Team: McLeod, Millington, Pullen, Broster, Mitchell, Whyman, Thompson, Birch, Miller, Simons, Donald
The 1914/15 FA Cup campaign got underway with a 2-1 home victory over Glossop. In Round Two, Rangers defeated Leeds City 1-0, also at Park Royal, and were then handed another home tie against Everton. The game was switched to Stamford Bridge and was played on 20th February.
The following report appeared in Sports Argus later that day:
‘Owing to Park Royal being required for military purposes, Queen’s Park Rangers had to take their tie against Everton to Stamford Bridge.
Queen’s Park Rangers had beaten both Glossop and Leeds City, and were not perturbed in having to tackle a First Division side.
There were 25,000 (?) spectators, and the game was played under perfect conditions.
Everton showed superior form in attack, and with Millington handling Parker, missed a penalty kick in six minutes.
Ten minutes later Millington blundered over to give away a corner, and Galt headed a goal for Everton, the ball glancing into the net off Millington. Subsequently the Rangers pressed, but were unlucky.
Half-time: Everton (1) – Queen’s Park Rangers (0).
Ten minutes from the change of ends, Chedgzoy made an opening for Clennell to score a great goal for Everton, and for some time subsequently the visitors played easily, content with a two-love lead.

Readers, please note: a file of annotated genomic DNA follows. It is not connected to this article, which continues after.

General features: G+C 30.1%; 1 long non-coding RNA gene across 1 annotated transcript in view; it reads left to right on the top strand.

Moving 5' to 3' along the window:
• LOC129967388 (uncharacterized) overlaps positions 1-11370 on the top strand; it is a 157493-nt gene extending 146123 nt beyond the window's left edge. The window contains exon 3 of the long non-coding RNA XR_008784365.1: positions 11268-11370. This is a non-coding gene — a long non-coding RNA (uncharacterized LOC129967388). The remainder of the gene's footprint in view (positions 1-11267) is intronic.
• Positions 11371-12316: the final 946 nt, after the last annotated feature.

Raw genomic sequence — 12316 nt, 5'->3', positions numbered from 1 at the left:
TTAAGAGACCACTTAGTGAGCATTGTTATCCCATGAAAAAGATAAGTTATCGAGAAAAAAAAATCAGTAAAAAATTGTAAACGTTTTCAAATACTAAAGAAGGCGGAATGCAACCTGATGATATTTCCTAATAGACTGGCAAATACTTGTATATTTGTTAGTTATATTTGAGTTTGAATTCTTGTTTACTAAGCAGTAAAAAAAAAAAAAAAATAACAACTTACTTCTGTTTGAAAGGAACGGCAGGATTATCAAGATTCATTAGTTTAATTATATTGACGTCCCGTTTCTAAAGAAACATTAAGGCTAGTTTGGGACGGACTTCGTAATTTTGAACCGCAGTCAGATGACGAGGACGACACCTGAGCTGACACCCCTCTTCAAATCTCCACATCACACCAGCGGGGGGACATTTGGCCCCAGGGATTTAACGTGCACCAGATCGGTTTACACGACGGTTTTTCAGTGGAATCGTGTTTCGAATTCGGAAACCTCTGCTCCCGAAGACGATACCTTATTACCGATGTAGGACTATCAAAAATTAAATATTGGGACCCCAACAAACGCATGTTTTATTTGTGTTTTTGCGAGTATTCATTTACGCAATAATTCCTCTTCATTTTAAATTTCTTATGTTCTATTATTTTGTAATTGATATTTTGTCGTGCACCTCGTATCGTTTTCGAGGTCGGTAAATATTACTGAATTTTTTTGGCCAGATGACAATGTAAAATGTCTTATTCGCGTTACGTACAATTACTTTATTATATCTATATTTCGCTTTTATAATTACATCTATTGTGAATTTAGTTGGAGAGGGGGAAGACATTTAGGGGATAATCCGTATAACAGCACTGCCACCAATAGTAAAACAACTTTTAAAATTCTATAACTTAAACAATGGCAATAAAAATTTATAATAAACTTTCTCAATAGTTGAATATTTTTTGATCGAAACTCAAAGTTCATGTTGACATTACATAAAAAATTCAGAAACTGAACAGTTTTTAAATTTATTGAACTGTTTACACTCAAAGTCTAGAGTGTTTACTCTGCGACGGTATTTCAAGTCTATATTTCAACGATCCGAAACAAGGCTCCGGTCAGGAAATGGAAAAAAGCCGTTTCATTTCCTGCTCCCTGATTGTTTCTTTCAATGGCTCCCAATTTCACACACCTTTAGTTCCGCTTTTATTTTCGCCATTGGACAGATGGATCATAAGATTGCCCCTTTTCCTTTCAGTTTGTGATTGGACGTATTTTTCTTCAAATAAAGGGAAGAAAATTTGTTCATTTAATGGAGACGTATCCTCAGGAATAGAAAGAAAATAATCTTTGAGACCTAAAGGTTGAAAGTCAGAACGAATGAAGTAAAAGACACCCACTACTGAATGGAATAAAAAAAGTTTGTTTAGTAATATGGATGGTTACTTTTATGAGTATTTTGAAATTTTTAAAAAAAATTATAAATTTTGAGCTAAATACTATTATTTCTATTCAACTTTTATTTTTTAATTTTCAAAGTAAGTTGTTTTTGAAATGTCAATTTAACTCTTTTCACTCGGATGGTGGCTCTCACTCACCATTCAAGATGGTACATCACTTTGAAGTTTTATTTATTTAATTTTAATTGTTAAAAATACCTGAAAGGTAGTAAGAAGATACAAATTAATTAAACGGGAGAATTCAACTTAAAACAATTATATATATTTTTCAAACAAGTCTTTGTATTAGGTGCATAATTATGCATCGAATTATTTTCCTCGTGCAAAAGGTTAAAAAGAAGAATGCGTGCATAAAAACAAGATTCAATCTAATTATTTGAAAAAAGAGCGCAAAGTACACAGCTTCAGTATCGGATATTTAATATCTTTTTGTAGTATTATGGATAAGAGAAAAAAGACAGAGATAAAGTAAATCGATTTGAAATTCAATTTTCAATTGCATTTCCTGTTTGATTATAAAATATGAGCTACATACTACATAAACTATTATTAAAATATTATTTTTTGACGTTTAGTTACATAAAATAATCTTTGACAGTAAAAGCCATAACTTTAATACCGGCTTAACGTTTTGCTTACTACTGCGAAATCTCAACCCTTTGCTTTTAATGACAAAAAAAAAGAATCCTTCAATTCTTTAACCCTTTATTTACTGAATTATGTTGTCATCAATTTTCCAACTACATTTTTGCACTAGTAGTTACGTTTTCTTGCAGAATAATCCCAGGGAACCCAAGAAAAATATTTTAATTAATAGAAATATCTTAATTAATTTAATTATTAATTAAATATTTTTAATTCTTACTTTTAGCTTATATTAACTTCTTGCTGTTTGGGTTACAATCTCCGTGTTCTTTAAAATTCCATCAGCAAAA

Ultimately Birch scored for the Rangers from Donald’s centre, and then the Southerners pressed vigorously. Parker and Kirsopp missed open goals for Everton, but the visitors mostly defended during the closing stages. Galt was ordered off.’
I’m not lucky enough to have the original programme, but I did manage to pick up a facsimile a few years ago. The cover headline reads: ‘Two Minds with a Single Thought.’
The Toffee Man remarks: “Scuse me, Sir, I’m trying to find my way to the Fourth Round, can you assist me?” To which the Ranger replies: “That’s strange, you’ve taken those very words out of my mouth; I want to get there also.”
This was to be QPR’s last FA Cup tie for five years.
The army had commandeered the Park Royal ground and the remaining home league games were played at the old Kensal Rise Athletic ground in Harvist Road.
(My thanks to Colin Woodley and Gordon Macey for their assistance)